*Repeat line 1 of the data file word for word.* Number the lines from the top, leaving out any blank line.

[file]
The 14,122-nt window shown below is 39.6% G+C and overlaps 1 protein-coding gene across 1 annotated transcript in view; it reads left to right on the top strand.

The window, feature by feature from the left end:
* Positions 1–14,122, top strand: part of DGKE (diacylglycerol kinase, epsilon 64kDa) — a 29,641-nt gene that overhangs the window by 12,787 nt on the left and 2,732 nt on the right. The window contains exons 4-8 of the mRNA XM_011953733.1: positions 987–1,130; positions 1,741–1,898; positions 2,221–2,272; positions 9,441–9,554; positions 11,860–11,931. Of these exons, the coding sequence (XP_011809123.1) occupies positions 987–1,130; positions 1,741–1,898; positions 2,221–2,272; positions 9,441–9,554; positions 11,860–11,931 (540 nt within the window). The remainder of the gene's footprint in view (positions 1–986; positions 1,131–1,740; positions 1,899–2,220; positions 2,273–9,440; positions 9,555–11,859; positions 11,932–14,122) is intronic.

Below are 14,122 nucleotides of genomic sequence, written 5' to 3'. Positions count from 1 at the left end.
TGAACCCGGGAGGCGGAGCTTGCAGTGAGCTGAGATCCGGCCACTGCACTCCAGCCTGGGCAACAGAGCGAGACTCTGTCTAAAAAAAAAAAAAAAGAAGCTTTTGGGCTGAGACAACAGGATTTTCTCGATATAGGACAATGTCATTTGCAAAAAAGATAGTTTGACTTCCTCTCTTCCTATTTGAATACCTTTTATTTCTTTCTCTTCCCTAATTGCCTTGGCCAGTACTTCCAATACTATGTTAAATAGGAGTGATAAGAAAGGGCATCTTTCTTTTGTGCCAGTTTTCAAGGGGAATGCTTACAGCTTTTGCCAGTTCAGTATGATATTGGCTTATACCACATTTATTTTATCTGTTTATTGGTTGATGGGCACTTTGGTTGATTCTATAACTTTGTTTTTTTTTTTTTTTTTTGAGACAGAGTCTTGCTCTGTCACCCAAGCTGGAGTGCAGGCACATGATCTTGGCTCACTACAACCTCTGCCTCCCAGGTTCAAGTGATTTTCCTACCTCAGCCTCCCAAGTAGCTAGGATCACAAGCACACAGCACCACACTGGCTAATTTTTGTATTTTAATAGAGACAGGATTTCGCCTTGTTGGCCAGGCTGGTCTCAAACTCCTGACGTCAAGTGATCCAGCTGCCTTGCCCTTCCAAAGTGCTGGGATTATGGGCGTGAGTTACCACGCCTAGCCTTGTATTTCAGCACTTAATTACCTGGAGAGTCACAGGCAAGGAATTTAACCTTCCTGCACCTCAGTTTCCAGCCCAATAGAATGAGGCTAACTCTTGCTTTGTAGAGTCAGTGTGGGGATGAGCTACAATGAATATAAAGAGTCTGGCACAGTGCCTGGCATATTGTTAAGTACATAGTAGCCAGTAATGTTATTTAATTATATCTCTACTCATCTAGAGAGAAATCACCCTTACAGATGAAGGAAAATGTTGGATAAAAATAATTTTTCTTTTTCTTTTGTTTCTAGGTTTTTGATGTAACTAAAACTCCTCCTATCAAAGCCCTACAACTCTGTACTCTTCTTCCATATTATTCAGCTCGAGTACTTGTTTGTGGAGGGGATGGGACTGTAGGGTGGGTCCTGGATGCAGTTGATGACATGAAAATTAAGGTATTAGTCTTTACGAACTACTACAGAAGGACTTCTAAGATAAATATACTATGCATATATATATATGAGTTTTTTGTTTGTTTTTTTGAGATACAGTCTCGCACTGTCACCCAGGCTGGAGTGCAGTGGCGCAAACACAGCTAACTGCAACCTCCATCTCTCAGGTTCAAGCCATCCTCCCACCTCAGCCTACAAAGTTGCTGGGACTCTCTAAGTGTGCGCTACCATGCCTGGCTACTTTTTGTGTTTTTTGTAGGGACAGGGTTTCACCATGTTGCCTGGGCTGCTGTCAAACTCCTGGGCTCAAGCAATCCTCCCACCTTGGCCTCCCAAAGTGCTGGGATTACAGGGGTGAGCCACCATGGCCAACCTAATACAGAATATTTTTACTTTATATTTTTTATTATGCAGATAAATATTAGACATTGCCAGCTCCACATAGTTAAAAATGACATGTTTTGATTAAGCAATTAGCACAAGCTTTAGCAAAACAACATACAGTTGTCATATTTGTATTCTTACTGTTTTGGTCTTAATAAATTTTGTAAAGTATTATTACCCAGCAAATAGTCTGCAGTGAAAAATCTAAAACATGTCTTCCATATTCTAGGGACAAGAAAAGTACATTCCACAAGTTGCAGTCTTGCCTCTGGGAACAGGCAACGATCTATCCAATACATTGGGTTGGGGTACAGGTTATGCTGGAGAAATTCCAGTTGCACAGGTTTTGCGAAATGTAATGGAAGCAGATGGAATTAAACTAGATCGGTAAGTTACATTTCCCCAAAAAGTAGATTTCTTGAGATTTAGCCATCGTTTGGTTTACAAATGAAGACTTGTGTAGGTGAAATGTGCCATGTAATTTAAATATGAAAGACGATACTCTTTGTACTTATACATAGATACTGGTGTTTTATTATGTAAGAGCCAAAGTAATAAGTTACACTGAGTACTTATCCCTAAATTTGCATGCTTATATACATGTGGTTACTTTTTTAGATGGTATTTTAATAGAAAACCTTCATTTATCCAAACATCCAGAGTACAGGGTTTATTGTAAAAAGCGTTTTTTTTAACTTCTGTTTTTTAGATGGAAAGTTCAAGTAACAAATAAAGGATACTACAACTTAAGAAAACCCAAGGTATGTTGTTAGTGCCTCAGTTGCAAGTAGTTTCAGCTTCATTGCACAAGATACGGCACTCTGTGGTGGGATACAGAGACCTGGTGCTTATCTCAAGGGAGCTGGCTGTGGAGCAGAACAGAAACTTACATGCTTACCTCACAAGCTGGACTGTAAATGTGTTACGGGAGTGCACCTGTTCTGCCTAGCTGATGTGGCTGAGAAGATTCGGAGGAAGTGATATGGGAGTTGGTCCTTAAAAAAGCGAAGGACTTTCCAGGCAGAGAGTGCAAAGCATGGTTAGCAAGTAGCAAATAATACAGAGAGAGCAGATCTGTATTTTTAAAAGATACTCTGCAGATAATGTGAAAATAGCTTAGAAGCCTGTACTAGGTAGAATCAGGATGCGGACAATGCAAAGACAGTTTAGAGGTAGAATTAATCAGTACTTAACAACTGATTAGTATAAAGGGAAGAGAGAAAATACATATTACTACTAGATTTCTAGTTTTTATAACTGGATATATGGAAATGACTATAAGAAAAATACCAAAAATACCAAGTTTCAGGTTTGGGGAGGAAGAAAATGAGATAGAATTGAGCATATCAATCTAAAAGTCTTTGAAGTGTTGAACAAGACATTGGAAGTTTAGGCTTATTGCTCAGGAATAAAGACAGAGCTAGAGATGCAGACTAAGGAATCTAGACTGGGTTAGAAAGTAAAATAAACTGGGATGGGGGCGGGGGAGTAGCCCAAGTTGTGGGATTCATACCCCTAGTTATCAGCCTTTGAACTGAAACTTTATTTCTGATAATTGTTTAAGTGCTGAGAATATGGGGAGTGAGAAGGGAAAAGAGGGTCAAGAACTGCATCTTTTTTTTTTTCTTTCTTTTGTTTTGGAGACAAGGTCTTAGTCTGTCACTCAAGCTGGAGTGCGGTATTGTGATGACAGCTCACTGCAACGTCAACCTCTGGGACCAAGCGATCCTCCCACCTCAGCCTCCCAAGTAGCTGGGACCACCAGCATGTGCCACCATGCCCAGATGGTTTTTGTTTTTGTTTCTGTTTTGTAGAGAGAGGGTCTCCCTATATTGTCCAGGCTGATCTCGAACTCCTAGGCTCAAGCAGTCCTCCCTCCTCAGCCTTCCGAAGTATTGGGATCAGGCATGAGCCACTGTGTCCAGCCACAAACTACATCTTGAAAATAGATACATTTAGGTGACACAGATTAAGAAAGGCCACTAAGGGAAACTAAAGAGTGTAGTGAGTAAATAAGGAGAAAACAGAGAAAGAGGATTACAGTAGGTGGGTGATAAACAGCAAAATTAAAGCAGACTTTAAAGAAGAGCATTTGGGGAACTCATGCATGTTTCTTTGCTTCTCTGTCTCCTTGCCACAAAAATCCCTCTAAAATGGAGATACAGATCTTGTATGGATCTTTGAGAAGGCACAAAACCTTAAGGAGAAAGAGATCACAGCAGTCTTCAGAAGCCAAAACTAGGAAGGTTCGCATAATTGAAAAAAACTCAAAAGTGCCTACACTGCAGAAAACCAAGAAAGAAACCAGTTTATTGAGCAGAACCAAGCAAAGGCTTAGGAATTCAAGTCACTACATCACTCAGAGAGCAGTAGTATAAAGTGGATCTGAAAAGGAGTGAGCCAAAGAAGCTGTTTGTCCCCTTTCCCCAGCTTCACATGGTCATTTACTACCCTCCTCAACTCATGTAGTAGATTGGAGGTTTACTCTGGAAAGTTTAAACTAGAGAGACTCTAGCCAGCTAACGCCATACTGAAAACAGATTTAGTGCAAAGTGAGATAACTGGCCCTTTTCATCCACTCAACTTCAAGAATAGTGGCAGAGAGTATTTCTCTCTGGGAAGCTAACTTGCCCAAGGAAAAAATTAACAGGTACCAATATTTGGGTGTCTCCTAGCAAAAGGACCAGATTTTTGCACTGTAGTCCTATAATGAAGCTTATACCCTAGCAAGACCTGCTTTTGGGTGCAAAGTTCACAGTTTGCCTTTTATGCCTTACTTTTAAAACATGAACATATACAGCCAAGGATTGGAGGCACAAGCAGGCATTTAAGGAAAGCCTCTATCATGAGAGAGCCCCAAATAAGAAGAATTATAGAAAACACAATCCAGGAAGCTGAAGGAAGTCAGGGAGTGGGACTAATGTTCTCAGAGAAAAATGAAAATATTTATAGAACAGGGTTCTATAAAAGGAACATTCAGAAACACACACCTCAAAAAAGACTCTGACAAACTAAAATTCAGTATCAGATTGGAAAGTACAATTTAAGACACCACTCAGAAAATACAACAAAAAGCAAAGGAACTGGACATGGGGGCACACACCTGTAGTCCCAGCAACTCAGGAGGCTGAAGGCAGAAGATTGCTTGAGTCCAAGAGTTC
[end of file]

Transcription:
The 14,122-nt window shown below is 39.6% G+C and overlaps 1 protein-coding gene across 1 annotated transcript in view; it reads left to right on the top strand.